Breaking the Million-Per-Minute Barrier
How would you like a job earning over millions of dollars? Per minute? Who would turn that work down? Well, there could be a catch: the job is to be on the receiving end of a flurry of punches from Manny Pacquiao or Floyd Mayweather. A few of us might reconsider the offer. Sure, you can buy a whole new set of teeth for well under a million, but after the first punch, you would probably be climbing out of the ropes -- assuming you still could.
The two boxers top the 2015 ESPN list for the highest paid athletes in the world, and for their 36 minutes of boxing, they were the top dollar earners per minute of any active athlete. Depending on the final take, Mayweather will end up somewhere in the $6 million-$7 million range per minute boxed, and Pacquiao should come in at around $4 million per minute.
How about other sports? Here are some rough estimates based on the ESPN listing and assumptions about actual playing time (all but the NBA require assumptions for translating playing time into minutes).
Soccer - Third and fourth on the ESPN list are Lionel Messi and Cristiano Ronaldo with earnings of $56.3 million and $50.2 million respectively. However, top-level soccer players play long seasons, are constantly on the field, and rarely substituted out of the game. The overall minutes played makes their per-minute earnings pale in comparison to boxing. Both players logged in the vicinity of 5,000 minutes on the field, putting their values around $10,000 per minute.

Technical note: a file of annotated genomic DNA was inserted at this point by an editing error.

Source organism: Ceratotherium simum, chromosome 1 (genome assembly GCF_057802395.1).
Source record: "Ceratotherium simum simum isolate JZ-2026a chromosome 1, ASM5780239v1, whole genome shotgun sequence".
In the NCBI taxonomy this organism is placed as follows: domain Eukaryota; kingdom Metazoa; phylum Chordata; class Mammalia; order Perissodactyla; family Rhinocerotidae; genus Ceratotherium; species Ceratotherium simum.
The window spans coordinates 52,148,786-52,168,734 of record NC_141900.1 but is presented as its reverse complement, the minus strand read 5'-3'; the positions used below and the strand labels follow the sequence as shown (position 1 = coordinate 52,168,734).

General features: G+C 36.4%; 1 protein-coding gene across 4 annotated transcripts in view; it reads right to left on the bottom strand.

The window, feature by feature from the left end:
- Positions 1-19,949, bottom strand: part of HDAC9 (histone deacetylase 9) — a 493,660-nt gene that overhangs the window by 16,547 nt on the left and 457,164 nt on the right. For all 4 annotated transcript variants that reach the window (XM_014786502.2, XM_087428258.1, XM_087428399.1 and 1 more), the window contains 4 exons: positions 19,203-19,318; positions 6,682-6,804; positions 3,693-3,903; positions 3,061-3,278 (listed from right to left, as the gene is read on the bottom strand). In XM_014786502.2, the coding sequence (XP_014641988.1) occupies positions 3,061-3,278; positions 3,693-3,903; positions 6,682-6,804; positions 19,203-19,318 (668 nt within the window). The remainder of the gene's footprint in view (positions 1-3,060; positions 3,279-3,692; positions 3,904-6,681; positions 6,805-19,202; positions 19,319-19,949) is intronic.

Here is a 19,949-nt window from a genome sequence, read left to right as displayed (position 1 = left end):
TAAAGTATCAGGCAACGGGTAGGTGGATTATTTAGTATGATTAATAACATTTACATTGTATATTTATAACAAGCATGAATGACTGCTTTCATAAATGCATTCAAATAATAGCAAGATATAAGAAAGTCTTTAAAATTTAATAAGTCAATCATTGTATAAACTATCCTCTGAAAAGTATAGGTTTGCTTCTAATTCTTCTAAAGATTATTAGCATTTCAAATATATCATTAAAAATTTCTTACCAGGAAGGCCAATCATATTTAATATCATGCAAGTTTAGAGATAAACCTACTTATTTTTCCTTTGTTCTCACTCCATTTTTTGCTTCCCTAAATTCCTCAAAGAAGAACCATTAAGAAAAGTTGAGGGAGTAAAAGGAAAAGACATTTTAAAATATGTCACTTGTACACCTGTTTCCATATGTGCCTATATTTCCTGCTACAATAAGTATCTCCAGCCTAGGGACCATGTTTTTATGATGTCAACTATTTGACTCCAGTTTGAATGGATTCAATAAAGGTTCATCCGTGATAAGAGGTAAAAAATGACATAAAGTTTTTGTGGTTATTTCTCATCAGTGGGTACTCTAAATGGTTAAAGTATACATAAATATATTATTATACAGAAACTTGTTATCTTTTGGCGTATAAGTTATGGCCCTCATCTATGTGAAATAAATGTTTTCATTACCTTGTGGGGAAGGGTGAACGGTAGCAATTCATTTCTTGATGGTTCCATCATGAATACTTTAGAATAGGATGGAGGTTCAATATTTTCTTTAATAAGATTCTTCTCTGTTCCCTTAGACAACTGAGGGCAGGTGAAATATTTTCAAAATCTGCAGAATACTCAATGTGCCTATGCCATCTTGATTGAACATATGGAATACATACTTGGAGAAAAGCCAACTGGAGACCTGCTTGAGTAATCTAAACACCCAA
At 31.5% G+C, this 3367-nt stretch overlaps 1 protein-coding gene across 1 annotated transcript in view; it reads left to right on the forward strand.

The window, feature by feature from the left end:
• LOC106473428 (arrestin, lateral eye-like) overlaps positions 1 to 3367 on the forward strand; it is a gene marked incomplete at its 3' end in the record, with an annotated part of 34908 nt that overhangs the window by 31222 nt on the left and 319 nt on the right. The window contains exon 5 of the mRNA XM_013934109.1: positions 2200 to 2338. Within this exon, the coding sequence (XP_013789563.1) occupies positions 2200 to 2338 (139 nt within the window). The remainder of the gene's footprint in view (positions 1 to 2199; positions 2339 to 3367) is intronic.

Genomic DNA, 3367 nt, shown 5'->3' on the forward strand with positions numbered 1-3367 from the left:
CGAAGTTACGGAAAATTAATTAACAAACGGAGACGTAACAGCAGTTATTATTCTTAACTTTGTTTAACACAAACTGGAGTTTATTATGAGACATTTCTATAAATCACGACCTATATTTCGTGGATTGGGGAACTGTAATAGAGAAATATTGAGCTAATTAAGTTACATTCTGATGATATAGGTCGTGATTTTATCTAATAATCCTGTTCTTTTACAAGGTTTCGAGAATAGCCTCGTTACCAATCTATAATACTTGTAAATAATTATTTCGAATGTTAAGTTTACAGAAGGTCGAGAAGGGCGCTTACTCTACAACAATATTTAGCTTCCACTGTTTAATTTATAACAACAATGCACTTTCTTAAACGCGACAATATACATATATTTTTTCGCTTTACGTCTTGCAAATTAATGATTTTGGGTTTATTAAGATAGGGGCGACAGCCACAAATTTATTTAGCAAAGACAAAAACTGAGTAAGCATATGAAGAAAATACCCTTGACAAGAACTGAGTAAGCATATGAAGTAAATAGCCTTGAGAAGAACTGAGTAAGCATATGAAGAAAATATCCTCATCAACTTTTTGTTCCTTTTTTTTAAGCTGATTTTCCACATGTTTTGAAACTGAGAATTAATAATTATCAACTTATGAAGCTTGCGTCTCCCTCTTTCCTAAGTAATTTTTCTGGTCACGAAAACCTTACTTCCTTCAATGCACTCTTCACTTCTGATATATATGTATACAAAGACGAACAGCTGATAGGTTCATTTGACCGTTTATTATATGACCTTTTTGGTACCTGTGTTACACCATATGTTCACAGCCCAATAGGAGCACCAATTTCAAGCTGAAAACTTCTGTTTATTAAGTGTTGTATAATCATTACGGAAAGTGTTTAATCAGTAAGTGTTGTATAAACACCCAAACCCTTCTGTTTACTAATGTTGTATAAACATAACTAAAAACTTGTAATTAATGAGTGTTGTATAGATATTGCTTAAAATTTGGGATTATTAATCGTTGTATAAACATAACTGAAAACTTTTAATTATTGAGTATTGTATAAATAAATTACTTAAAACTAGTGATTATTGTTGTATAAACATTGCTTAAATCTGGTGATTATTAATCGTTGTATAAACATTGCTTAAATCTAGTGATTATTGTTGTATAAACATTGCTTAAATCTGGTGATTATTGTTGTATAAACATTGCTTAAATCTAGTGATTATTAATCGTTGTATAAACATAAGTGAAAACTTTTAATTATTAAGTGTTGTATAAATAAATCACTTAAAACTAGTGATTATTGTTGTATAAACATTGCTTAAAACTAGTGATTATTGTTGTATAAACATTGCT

Basketball - The two players at the top of the list who played meaningful time (not just paid to sit, which is not a fair comparison) are Kobe Bryant and Amar'e Stoudemire, respectively. Both are veterans that are limited by injury. Kobe earned $23.5 million and played 1,207 minutes for earnings of $19,470 per minute, and Stoudemire earned $23.4 million and played 1,245 minutes for $18,795 per minute.
Baseball - Starting pitchers top the salary list, and therefore also top the per-minute list since they see roughly one-fifth of the action of the everyday position player. The Los Angeles Dodgers, the new big spenders in baseball, have two of the three top pitcher's salaries at $31 million for Clayton Kershaw and $27 million for Zack Greinke. At least the Dodgers got more value than the Detroit Tigers did for the other top salary -- Justin Verlander at $28 million.
Assuming ten minutes for the average inning and based on 2014 workload, Kershaw is earning around $15,650 per minute, Greinke is earning $13,360 per minute and Verlander comes in near $13,600 per minute.
Football - The highest contract listed on the ESPN page was the almost $23 million for Joe Haden, the Cleveland Browns cornerback, if that is correct, assuming play in half of the snaps for all 16 games and no playoffs (certainly not for the Browns), Haden earned around $48,000 per minute.
Where are the women on this list? We are glad you asked. The only one who can really break a meaningful barrier at this point is Ronda Rousey, the Queen of MMA. Rousey is known for dispatching opponents not in minutes, but in seconds. Her recent 34-second crushing of challenger Bethe Correia is likely to earn Rousey in the vicinity of $200,000 -- pocket change by the standard of the highest paid athletes, but equating to the range or $400,000 per minute. That puts her right behind Mayweather and Pacquiao.
Now you have a choice. If you do not like the idea of being mauled by Mayweather or pummeled by Pacquiao, how about a nice roundhouse from Rousey?